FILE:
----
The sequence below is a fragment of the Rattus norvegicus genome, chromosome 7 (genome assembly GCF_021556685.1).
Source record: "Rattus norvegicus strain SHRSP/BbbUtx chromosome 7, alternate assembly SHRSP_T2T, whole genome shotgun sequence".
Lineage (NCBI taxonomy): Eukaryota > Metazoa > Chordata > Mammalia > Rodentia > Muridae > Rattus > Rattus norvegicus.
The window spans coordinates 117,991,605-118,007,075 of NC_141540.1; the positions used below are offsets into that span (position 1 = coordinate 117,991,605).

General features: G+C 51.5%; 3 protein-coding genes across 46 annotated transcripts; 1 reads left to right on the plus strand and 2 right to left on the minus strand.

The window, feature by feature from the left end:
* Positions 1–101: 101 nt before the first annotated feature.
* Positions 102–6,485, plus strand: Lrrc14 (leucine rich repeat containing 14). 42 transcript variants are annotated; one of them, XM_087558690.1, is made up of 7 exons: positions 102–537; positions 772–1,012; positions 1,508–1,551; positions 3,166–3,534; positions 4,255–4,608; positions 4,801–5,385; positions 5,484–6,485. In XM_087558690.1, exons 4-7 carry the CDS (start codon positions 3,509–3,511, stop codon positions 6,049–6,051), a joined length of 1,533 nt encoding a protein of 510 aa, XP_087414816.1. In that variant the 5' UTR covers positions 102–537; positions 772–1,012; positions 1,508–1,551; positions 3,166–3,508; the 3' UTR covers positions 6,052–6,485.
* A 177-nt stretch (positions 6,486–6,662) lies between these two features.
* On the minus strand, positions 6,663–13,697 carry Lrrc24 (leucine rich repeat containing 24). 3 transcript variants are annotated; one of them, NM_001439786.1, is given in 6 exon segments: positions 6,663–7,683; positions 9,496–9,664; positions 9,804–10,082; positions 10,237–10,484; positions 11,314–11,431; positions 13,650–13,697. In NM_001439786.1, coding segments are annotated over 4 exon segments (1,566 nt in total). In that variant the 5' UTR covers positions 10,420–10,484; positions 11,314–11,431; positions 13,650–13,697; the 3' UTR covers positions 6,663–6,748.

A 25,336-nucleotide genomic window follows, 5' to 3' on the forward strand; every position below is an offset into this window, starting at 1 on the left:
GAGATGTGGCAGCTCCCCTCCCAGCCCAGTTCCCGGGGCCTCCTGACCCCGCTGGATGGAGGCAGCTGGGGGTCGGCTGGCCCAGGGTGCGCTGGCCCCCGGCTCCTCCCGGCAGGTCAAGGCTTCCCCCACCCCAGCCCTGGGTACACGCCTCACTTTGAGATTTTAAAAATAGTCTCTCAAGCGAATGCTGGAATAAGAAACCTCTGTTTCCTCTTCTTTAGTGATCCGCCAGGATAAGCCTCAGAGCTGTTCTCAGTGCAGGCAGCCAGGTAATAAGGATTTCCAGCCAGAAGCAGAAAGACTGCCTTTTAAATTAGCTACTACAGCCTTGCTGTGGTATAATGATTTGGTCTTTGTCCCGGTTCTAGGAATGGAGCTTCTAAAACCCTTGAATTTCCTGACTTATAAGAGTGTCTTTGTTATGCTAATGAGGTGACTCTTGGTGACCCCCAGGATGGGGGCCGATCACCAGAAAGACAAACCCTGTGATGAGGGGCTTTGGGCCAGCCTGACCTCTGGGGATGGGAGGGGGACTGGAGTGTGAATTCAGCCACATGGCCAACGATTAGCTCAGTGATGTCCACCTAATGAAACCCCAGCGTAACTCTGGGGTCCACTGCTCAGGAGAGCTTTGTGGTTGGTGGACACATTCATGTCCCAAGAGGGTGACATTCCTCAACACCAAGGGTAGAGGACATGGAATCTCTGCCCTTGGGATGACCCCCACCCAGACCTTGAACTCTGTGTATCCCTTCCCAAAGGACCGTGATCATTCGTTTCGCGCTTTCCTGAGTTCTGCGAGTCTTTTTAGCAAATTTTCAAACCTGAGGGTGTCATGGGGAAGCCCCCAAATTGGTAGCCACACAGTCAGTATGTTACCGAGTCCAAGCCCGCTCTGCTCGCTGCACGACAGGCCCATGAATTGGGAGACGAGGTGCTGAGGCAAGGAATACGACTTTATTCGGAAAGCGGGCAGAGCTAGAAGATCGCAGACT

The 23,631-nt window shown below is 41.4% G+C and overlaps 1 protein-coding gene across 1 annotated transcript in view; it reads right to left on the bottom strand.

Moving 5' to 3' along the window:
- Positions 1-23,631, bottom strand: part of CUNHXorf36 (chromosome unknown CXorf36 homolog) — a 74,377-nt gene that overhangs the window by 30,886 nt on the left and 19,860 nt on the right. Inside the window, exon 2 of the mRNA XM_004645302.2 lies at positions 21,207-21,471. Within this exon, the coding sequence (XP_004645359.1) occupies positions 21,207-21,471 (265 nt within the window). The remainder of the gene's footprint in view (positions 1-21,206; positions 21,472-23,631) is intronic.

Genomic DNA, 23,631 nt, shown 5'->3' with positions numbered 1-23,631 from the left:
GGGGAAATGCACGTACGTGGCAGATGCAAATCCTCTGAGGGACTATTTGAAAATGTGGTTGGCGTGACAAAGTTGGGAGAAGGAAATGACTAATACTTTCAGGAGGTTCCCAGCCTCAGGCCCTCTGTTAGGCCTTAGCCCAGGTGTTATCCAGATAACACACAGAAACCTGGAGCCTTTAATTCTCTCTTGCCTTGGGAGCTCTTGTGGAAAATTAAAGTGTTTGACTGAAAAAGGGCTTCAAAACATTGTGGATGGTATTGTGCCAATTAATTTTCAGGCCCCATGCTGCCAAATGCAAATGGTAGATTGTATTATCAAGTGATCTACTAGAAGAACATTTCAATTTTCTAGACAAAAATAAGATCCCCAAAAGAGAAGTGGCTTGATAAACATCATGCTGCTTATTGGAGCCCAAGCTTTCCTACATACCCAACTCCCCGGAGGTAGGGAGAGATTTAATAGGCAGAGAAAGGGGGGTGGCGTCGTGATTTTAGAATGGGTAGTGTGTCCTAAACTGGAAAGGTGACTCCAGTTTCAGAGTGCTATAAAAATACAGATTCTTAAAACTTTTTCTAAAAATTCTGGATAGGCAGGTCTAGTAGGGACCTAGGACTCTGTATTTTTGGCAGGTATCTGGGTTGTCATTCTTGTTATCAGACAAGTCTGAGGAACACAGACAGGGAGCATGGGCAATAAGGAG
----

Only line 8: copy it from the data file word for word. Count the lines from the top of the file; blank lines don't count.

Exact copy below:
* Positions 102–6,485, plus strand: Lrrc14 (leucine rich repeat containing 14). 42 transcript variants are annotated; one of them, XM_087558690.1, is made up of 7 exons: positions 102–537; positions 772–1,012; positions 1,508–1,551; positions 3,166–3,534; positions 4,255–4,608; positions 4,801–5,385; positions 5,484–6,485. In XM_087558690.1, exons 4-7 carry the CDS (start codon positions 3,509–3,511, stop codon positions 6,049–6,051), a joined length of 1,533 nt encoding a protein of 510 aa, XP_087414816.1. In that variant the 5' UTR covers positions 102–537; positions 772–1,012; positions 1,508–1,551; positions 3,166–3,508; the 3' UTR covers positions 6,052–6,485.